HAT-P-26b: A Neptune-mass exoplanet with a well-constrained heavy element abundance
American Association for the Advancement of Science
A correlation between giant-planet mass and atmospheric heavy elemental abundance was first noted in the past century from observations of planets in our own Solar System and has served as a cornerstone of planet-formation theory. Using data from the Hubble and Spitzer Space Telescopes from 0.5 to 5 micrometers, we conducted a detailed atmospheric study of the transiting Neptune-mass exoplanet HAT-P-26b. We detected prominent H2O absorption bands with a maximum base-to-peak amplitude of 525 parts per million in the transmission spectrum. Using the water abundance as a proxy for metallicity, we measured HAT-P-26b’s atmospheric heavy element content (Embedded Image times solar). This likely indicates that HAT-P-26b’s atmosphere is primordial and obtained its gaseous envelope late in its disk lifetime, with little contamination from metal-rich planetesimals.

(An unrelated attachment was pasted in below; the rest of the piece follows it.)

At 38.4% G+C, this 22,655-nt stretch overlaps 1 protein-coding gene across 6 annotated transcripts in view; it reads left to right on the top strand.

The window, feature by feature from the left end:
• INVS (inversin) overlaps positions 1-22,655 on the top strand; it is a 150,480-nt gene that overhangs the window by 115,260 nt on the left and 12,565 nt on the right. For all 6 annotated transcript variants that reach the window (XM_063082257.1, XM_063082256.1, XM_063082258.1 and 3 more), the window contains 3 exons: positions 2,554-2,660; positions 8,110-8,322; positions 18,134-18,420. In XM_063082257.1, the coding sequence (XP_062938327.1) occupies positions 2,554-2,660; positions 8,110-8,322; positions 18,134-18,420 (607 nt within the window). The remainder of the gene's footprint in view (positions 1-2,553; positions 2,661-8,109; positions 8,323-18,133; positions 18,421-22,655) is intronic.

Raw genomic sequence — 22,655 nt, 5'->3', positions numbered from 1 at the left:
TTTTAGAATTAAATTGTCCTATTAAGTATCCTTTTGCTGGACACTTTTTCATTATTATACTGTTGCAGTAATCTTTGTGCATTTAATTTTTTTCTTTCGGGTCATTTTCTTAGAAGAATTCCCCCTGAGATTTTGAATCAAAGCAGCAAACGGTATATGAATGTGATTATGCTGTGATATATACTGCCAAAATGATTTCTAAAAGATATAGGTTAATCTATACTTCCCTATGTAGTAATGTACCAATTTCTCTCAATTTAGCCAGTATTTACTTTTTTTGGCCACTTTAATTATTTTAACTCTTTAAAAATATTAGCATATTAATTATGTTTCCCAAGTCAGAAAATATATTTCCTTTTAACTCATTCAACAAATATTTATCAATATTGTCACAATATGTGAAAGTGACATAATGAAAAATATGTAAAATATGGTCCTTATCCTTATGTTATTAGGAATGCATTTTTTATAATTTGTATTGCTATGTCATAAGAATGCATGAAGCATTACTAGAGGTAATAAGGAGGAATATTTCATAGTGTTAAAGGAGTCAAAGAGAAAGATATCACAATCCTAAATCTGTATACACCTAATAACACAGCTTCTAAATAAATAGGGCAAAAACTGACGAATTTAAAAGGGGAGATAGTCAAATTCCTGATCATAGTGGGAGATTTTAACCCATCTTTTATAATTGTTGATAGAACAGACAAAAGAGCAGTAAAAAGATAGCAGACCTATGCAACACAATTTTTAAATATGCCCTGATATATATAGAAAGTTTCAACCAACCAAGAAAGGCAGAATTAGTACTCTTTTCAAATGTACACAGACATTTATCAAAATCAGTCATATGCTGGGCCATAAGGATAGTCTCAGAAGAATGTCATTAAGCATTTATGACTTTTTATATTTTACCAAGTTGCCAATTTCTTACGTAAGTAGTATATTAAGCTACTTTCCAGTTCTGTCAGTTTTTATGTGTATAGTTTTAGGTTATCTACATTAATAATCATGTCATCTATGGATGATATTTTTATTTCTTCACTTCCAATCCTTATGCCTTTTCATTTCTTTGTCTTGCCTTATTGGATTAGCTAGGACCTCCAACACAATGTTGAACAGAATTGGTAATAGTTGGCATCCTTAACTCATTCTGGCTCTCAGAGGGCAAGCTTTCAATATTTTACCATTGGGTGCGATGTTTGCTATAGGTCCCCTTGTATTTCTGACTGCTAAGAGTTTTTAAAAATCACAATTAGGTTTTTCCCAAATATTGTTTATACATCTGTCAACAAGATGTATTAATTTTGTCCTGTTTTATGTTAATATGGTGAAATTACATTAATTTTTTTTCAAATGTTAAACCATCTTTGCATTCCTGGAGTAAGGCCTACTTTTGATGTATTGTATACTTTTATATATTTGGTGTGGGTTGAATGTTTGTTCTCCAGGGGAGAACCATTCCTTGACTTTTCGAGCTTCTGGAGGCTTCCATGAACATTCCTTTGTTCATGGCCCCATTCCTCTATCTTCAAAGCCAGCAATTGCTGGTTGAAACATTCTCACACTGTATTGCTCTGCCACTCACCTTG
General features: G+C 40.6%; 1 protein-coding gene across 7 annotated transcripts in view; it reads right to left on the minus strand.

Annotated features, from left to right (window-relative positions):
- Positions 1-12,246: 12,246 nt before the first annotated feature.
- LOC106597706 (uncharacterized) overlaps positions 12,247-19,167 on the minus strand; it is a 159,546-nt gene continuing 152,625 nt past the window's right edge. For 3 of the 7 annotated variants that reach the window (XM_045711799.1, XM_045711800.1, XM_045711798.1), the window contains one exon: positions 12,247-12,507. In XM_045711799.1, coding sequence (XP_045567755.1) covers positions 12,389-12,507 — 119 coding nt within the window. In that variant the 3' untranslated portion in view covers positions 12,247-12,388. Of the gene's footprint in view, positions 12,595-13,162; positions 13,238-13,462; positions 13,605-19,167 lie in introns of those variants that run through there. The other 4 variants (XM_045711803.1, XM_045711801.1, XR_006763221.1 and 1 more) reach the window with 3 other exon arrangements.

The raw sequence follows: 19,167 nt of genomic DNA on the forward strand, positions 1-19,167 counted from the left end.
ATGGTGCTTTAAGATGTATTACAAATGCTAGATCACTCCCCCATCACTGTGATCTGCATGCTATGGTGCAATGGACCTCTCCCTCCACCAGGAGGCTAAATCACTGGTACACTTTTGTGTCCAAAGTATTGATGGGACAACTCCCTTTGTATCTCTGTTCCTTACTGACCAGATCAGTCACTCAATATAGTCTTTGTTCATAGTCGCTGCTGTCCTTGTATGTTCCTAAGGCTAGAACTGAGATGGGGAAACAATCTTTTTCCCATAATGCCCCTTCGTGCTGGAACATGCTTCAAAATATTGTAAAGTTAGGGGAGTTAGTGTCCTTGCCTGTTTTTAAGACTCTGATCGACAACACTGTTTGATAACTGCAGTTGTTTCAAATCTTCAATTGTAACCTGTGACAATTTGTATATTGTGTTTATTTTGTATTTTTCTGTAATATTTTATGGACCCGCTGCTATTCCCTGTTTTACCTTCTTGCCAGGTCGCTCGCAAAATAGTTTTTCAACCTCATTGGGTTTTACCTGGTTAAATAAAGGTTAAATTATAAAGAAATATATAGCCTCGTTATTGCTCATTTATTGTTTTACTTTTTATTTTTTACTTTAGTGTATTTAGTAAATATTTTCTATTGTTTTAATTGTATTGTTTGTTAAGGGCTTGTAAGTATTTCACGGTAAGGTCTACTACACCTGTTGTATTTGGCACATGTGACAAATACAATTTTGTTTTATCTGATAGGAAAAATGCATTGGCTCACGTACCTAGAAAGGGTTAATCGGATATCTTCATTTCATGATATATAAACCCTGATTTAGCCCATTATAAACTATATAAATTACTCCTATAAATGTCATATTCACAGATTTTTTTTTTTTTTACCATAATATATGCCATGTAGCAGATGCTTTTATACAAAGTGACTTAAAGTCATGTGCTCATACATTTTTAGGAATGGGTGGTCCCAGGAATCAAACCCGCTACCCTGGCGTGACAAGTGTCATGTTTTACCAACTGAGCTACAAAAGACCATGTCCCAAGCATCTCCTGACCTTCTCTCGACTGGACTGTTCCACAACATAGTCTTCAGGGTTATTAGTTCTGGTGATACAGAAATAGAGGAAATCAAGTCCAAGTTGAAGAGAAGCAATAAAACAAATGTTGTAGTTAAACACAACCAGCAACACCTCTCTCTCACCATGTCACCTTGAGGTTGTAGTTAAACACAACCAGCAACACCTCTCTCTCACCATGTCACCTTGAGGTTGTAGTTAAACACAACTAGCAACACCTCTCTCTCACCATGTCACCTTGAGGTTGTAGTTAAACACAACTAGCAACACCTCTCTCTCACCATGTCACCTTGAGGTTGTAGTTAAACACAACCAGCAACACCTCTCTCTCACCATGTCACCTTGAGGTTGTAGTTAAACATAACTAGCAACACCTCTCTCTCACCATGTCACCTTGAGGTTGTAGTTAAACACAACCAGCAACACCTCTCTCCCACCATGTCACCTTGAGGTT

Support for this work was provided by NASA through grants under the HST-GO-14260 program from the STSci. H.R.W. acknowledges support from the NASA Postdoctoral Program, administered by Universities Space Research Association through a contract with NASA. Several authors acknowledge funding from the European Research Council under the European Union Seventh Framework Program: D.K.S., T.K., N.N., and T.M.E. under grant 336792; E.D.L. under grant 313014; and P.T. and D.S.A. under grant 247060-PEPS.
This is the author accepted manuscript. The final version is available from American Association for the Advancement of Science via the DOI in this record.
Vol. 356, pp. 628 - 631